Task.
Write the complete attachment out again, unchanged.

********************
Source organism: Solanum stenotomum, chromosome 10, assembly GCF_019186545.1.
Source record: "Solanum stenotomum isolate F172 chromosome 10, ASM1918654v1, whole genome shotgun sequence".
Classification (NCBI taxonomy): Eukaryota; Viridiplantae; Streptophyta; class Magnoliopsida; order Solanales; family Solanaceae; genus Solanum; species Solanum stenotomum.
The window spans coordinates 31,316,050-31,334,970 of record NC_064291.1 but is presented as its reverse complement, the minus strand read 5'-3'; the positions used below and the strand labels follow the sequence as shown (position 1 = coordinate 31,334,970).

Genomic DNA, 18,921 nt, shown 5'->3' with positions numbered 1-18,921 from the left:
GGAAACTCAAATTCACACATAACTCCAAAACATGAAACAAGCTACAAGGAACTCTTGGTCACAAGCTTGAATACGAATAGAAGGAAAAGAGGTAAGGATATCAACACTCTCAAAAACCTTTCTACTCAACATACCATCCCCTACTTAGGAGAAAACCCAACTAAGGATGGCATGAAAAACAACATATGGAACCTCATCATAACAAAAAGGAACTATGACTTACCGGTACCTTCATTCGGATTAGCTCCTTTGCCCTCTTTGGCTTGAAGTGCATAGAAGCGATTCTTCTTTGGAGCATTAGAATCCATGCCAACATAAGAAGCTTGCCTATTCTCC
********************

Source organism: Solanum stenotomum, chromosome 10, assembly GCF_019186545.1.
Source record: "Solanum stenotomum isolate F172 chromosome 10, ASM1918654v1, whole genome shotgun sequence".
Classification (NCBI taxonomy): Eukaryota; Viridiplantae; Streptophyta; class Magnoliopsida; order Solanales; family Solanaceae; genus Solanum; species Solanum stenotomum.
The window spans coordinates 31,316,050-31,334,970 of record NC_064291.1 but is presented as its reverse complement, the minus strand read 5'-3'; the positions used below and the strand labels follow the sequence as shown (position 1 = coordinate 31,334,970).

Genomic DNA, 18,921 nt, shown 5'->3' with positions numbered 1-18,921 from the left:
GGAAACTCAAATTCACACATAACTCCAAAACATGAAACAAGCTACAAGGAACTCTTGGTCACAAGCTTGAATACGAATAGAAGGAAAAGAGGTAAGGATATCAACACTCTCAAAAACCTTTCTACTCAACATACCATCCCCTACTTAGGAGAAAACCCAACTAAGGATGGCATGAAAAACAACATATGGAACCTCATCATAACAAAAAGGAACTATGACTTACCGGTACCTTCATTCGGATTAGCTCCTTTGCCCTCTTTGGCTTGAAGTGCATAGAAGCGATTCTTCTTTGGAGCATTAGAATCCATGCCAACATAAGAAGCTTGCCTATTCTCC